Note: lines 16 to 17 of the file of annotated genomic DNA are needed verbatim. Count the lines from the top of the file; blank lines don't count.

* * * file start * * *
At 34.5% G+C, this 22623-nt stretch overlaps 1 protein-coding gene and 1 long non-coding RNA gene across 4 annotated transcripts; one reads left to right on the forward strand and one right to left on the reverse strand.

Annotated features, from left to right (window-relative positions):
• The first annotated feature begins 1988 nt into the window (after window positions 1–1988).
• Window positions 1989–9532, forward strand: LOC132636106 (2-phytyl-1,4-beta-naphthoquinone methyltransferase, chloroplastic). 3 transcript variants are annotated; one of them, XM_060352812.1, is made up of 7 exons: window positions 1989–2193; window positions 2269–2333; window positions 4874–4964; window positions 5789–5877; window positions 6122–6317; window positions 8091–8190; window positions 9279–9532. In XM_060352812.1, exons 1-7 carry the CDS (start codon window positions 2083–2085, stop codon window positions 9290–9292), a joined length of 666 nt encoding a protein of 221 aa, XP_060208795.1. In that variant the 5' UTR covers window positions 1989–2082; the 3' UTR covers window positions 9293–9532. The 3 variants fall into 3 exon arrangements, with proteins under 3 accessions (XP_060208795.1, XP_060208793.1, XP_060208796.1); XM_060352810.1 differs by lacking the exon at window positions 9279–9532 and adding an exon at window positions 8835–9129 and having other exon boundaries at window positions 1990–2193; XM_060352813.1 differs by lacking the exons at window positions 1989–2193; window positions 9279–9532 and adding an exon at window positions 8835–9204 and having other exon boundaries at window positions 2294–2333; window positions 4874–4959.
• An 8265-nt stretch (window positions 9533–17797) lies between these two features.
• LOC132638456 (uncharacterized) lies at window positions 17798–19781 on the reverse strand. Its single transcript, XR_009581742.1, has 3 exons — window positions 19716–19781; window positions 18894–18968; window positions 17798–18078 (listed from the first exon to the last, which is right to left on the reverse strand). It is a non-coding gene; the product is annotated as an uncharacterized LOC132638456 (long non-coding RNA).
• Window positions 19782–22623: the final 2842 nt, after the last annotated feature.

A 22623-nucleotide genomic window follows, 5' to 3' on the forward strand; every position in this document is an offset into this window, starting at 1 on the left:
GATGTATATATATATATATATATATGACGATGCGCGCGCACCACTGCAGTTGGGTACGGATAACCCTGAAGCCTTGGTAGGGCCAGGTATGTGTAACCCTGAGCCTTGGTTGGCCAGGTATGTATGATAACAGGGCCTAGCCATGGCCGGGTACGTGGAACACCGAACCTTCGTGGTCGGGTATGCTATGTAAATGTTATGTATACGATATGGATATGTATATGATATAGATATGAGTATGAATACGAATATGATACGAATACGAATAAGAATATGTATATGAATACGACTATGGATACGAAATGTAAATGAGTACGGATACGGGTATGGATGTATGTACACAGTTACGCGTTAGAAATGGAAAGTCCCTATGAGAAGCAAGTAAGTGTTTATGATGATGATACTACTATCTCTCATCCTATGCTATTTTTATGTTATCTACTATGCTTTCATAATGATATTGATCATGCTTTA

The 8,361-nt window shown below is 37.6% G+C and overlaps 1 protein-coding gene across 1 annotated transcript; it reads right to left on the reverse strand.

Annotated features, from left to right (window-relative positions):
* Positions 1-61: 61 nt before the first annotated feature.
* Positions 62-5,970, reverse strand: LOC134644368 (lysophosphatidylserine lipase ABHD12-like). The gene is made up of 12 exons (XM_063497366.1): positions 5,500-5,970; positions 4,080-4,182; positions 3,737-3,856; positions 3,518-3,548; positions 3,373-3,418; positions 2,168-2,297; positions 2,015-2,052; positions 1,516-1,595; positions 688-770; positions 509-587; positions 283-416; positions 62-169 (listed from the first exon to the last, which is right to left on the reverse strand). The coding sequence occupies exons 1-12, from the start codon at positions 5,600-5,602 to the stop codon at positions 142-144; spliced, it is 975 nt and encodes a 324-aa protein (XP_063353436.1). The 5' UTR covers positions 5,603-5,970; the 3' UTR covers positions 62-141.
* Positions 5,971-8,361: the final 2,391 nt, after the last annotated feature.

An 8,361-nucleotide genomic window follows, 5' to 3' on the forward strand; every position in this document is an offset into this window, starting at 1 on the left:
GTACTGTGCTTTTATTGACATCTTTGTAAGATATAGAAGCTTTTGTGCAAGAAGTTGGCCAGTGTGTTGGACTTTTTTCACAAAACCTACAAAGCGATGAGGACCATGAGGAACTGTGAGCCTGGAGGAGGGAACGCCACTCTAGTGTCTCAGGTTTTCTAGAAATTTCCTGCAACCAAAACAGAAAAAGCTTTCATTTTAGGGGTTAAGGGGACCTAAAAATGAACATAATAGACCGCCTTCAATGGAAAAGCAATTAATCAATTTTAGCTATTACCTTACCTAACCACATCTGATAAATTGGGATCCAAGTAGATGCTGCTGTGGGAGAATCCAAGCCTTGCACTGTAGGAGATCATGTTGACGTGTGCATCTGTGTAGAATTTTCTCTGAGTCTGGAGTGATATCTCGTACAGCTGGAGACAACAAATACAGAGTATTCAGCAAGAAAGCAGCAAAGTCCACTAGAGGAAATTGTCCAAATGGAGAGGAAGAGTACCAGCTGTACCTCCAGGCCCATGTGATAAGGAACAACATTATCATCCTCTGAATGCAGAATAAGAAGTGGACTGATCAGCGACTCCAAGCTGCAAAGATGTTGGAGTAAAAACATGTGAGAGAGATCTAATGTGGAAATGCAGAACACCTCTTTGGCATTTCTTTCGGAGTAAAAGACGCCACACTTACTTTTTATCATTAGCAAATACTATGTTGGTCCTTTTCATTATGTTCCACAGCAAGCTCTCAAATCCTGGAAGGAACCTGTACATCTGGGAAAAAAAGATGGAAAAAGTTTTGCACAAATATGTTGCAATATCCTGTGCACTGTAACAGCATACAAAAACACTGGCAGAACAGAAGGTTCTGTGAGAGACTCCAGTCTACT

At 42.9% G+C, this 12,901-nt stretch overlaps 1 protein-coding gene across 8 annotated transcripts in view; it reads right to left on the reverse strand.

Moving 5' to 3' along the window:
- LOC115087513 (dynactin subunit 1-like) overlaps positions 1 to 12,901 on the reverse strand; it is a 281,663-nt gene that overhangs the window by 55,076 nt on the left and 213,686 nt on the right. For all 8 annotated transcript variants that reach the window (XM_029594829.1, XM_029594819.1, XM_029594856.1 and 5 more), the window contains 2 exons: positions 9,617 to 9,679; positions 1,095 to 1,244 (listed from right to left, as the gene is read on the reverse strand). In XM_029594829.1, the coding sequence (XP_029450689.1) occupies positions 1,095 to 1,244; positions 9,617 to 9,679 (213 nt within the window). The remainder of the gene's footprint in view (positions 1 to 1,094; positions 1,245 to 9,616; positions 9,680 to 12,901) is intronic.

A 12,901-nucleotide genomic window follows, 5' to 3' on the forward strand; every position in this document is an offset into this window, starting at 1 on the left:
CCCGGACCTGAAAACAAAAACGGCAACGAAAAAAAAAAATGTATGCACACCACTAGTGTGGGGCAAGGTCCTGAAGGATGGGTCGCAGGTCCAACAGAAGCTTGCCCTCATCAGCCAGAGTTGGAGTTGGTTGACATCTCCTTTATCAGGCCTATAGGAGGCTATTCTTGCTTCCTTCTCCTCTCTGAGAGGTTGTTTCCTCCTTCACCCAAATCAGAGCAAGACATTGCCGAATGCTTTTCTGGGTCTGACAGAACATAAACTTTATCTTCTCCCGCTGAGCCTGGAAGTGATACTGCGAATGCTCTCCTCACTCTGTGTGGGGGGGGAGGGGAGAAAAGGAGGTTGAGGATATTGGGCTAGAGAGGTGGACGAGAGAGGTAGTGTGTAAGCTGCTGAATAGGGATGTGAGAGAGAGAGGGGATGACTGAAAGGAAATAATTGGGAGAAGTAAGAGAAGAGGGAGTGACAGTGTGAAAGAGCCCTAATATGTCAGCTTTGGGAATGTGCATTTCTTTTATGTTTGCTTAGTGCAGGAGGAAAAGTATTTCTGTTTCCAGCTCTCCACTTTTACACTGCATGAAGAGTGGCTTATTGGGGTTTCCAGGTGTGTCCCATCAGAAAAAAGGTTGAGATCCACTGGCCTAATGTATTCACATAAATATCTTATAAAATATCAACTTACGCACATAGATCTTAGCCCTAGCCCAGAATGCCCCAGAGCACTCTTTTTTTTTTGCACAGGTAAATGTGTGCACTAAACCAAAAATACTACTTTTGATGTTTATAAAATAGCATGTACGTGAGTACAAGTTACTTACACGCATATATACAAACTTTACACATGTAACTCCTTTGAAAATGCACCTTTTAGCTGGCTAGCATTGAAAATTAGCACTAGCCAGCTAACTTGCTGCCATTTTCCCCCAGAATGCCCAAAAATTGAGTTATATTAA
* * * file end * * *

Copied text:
GTACTGTGCTTTTATTGACATCTTTGTAAGATATAGAAGCTTTTGTGCAAGAAGTTGGCCAGTGTGTTGGACTTTTTTCACAAAACCTACAAAGCGATGAGGACCATGAGGAACTGTGAGCCTGGAGGAGGGAACGCCACTCTAGTGTCTCAGGTTTTCTAGAAATTTCCTGCAACCAAAACAGAAAAAGCTTTCATTTTAGGGGTTAAGGGGACCTAAAAATGAACATAATAGACCGCCTTCAATGGAAAAGCAATTAATCAATTTTAGCTATTACCTTACCTAACCACATCTGATAAATTGGGATCCAAGTAGATGCTGCTGTGGGAGAATCCAAGCCTTGCACTGTAGGAGATCATGTTGACGTGTGCATCTGTGTAGAATTTTCTCTGAGTCTGGAGTGATATCTCGTACAGCTGGAGACAACAAATACAGAGTATTCAGCAAGAAAGCAGCAAAGTCCACTAGAGGAAATTGTCCAAATGGAGAGGAAGAGTACCAGCTGTACCTCCAGGCCCATGTGATAAGGAACAACATTATCATCCTCTGAATGCAGAATAAGAAGTGGACTGATCAGCGACTCCAAGCTGCAAAGATGTTGGAGTAAAAACATGTGAGAGAGATCTAATGTGGAAATGCAGAACACCTCTTTGGCATTTCTTTCGGAGTAAAAGACGCCACACTTACTTTTTATCATTAGCAAATACTATGTTGGTCCTTTTCATTATGTTCCACAGCAAGCTCTCAAATCCTGGAAGGAACCTGTACATCTGGGAAAAAAAGATGGAAAAAGTTTTGCACAAATATGTTGCAATATCCTGTGCACTGTAACAGCATACAAAAACACTGGCAGAACAGAAGGTTCTGTGAGAGACTCCAGTCTACT

At 42.9% G+C, this 12,901-nt stretch overlaps 1 protein-coding gene across 8 annotated transcripts in view; it reads right to left on the reverse strand.